Friday, November 30, 2007
Dancehall music- Too Explicit??
In recognition of the growing problem with Aids in Jamaica I am gearing this post about the influence of Sexual Lyrics in Dancehall and whether or not it should be a responsibility of the artist or artists to monitor themselves.
The fact is most Reggae Artist have very young listeners, (especially in Jamaica). Music is the spirit of the Jamaican Soul. It was through music that many of the slaves were able to endure working in the cane fields (similar to the Western experience of the blacks in the Cotton Fields).
One artist I that was always bringing some positive vibes to us was Bob Marley. That is not to say Bob didn't have his slackness tunes as well. He made commercial success though by marketing the positive aspects of the reggae sounds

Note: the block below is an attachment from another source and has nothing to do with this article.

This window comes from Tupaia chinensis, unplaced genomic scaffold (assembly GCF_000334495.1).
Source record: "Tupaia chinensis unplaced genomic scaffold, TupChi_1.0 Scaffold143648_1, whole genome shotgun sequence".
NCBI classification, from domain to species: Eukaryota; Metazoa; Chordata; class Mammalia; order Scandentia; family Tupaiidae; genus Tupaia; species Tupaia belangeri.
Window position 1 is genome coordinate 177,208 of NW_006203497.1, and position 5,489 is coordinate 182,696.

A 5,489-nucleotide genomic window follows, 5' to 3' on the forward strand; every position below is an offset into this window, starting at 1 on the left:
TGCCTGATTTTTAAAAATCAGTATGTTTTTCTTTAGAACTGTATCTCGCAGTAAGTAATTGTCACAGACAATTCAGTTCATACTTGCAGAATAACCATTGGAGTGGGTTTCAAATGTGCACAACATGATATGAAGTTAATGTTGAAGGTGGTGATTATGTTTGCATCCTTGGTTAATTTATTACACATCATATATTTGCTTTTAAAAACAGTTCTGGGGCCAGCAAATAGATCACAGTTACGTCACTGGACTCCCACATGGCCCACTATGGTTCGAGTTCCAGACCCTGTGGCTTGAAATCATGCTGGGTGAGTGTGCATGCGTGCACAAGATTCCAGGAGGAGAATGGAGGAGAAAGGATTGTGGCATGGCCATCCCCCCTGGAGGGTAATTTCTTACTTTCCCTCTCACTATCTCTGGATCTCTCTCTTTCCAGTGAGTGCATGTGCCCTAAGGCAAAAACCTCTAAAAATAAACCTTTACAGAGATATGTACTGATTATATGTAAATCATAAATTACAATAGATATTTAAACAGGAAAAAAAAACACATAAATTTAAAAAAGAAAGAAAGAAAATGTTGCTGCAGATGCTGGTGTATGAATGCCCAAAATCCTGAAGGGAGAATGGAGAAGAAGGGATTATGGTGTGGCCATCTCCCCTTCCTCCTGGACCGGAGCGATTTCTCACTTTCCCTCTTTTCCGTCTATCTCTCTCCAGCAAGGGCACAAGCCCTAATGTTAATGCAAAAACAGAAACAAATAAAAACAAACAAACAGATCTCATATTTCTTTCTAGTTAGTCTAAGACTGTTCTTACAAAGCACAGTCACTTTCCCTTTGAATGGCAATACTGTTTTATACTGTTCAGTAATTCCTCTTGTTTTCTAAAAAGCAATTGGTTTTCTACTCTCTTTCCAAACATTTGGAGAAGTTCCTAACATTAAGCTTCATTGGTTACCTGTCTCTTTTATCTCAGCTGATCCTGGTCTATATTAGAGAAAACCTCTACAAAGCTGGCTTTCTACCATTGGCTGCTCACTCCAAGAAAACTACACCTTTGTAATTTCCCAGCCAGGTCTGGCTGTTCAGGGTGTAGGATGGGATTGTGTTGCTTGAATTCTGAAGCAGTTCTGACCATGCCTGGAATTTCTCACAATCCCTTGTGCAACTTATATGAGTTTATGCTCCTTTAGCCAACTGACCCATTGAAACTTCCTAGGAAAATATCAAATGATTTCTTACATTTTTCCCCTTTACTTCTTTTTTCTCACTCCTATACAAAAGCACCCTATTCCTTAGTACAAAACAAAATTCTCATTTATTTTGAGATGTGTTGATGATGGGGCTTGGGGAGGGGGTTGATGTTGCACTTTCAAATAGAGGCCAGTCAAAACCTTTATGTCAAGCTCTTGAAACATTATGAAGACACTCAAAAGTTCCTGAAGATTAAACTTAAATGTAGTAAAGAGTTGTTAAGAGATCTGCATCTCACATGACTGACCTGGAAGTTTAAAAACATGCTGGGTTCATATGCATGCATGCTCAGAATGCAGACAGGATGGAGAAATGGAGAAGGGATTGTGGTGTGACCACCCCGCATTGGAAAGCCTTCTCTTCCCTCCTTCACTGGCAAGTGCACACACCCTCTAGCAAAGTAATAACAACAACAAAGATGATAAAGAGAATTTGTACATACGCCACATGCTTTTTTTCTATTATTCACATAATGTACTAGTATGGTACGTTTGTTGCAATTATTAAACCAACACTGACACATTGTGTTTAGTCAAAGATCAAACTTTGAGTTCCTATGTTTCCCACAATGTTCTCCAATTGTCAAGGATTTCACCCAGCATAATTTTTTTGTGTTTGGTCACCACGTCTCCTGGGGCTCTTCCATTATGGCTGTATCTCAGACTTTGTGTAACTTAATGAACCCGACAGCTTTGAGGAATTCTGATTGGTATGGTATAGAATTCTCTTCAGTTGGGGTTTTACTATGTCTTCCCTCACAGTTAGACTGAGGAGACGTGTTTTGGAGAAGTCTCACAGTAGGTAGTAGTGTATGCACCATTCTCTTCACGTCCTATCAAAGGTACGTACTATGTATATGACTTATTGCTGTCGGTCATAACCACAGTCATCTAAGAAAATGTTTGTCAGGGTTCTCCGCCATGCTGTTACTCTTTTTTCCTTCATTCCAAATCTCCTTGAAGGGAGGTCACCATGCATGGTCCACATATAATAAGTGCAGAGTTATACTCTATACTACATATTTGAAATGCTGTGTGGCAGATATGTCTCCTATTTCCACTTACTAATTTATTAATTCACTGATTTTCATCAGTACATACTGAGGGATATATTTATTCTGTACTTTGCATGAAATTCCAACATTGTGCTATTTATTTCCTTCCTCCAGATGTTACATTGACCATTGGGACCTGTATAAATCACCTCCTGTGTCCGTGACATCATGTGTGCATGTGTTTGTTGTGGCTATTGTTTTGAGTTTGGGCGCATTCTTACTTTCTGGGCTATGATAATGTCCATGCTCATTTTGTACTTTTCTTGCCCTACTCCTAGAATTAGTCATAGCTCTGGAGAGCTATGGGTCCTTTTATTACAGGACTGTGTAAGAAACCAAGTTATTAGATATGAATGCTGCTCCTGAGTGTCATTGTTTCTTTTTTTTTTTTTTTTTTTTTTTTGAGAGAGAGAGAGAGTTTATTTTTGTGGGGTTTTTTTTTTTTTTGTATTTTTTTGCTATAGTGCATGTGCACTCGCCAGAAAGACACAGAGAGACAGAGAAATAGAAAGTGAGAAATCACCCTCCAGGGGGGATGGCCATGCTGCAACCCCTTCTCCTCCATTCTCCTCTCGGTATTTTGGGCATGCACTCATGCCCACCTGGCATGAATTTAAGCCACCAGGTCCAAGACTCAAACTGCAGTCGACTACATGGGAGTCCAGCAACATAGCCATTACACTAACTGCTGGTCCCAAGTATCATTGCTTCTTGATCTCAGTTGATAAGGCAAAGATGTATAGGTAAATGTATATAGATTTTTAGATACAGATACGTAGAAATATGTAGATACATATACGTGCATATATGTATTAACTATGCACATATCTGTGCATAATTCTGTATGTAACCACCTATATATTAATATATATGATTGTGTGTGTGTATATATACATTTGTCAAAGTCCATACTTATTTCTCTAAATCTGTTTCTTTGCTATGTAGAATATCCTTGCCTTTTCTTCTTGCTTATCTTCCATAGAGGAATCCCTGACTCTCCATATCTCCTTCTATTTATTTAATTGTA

I find in Jamaica, where the Aids epidemic is so very high that it IS the the artist responsibility to make sure they monitor the contents of their lyrics. Sometimes people have a tendancy to act on the words of the entertainers, so they should know the message they are sending. Two songs come to my mind instantly. (Tek Buddy Gyal and Elephant Man's "Bring Yuh P---- ) Mavado has a recent hit with "Force It Up"
When I see a little 3 year old whining up herself and doing the "dutty whine dance," I don't think it is cute at all. Can music breed promiscuity. I believe it can. Music sets the mood and tune for many things we feel emotionally in life. I never saw anyone making love to " Theme from 007 by James Bond." I can however see people doing it like Luther Vandross or Marvin Gaye."
Several Artist such as Ce'Cile will be performing tomorrow in Africa Jamaican Observer, that she felt it was her duty as an artist to help raise awareness.
I fear those as long as Sex is sells records, that in Jamaica it will always be a #1 best seller for all artist that feel they have to go that route.